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Uganda: IRC supports COVID-19 response

Published on: 04/06/2020

In Kabarole District IRC's support is driven by strengthening WASH in healthcare facilities.

Provision of personal protective equipment

On 21 March 2020, Uganda had its first confirmed case of COVID-19. This was followed two days later by eight more. Prior to that, on 18 March, the President addressed the nation on COVID-19 and outlined the guidelines on preventative measures. 

The Government of Uganda has established a number of structures to coordinate various COVID-19 response activities. These include:

  1. A multi-sectoral and inter-ministerial National COVID-19 Response Team headed by the Prime Minister. The Response Team has various subcommittees including the WASH subcommittee.
  2. At district level, all districts have established District and Sub County COVID-19 Task Teams with different response subcommittees.
  3. Inter-Agency Joint Task Force established by Uganda’s National Security Council to support the Ministry of Health. It is led by the Uganda Peoples’ Defence Forces and comprised of the Uganda Police Force, Uganda Prison Services, National Joint Intelligence Committee, Immigration and Customs, National Water and Sewerage Corporation, UMEME (Electricity utility) and Kampala City Council Authority.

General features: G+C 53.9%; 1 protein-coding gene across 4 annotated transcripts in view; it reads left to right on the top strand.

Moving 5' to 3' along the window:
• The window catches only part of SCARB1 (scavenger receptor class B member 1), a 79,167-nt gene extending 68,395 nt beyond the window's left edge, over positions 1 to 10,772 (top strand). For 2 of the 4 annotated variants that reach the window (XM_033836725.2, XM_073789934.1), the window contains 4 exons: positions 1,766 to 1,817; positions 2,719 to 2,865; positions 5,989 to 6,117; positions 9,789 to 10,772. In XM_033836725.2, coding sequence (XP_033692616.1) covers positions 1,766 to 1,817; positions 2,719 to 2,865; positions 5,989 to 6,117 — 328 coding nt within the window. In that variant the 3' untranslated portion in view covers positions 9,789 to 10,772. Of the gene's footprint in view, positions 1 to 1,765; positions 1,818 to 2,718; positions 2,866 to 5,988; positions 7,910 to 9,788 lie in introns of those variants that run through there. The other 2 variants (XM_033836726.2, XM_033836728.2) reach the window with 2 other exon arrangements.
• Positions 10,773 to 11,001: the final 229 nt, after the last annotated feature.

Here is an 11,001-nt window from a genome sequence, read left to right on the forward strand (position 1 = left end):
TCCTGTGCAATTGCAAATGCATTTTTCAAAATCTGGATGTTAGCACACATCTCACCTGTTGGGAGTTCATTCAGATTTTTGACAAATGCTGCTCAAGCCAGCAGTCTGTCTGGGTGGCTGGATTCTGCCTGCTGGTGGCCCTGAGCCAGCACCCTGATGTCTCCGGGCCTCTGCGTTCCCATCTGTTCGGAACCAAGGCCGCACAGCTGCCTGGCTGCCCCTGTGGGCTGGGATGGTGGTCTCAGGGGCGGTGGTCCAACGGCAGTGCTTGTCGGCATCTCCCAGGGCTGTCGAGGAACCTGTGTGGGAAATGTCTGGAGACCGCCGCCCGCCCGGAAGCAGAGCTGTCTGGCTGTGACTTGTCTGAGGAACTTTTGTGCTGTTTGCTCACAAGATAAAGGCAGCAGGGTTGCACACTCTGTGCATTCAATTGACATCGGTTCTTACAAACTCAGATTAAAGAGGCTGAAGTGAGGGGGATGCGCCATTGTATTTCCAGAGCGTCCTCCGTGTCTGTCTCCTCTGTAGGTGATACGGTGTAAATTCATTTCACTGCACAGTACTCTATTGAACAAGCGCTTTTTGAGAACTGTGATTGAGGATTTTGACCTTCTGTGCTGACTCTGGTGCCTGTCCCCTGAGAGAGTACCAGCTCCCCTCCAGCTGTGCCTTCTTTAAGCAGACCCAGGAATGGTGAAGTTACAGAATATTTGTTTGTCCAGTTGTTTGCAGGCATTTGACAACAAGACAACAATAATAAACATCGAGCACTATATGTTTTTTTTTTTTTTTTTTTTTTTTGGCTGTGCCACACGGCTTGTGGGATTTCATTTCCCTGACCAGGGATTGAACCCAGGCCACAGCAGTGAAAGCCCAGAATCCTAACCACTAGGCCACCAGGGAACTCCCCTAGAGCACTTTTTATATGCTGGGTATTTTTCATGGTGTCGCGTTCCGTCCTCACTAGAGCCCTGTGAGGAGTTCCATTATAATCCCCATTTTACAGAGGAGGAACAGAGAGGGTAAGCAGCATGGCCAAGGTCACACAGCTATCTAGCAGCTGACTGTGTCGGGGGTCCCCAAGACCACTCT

Guidelines, operating procedures, information materials 

The Ministry of Health has published and disseminated key COVID-19 information materials including a fact sheet, a poster and guidelines for prevention of COVID-19 in public places (banks, offices, shopping malls, restaurants, markets). Other ministries including the Ministry of Water and Environment have also issued their guidelines. The Government established a call centre and a COVID-19 Information Portal with a real-time database.

A summary of the national and Kabarole District COVID-19 situation as of 31 May 2020:

Uganda

  • Confirmed cases - 457
  • Active cases - 283
  • Samples tested - 84,576
  • Recoveries - 72
  • High risk travellers - 1,550

 Kabarole

  • Alerts- 177
  • Suspected cases- 61
  • Total community and suspected case samples taken- 1,629
  • Confirmed case-01
  • Institutional quarantine-26
District/regional government priorities, needs and response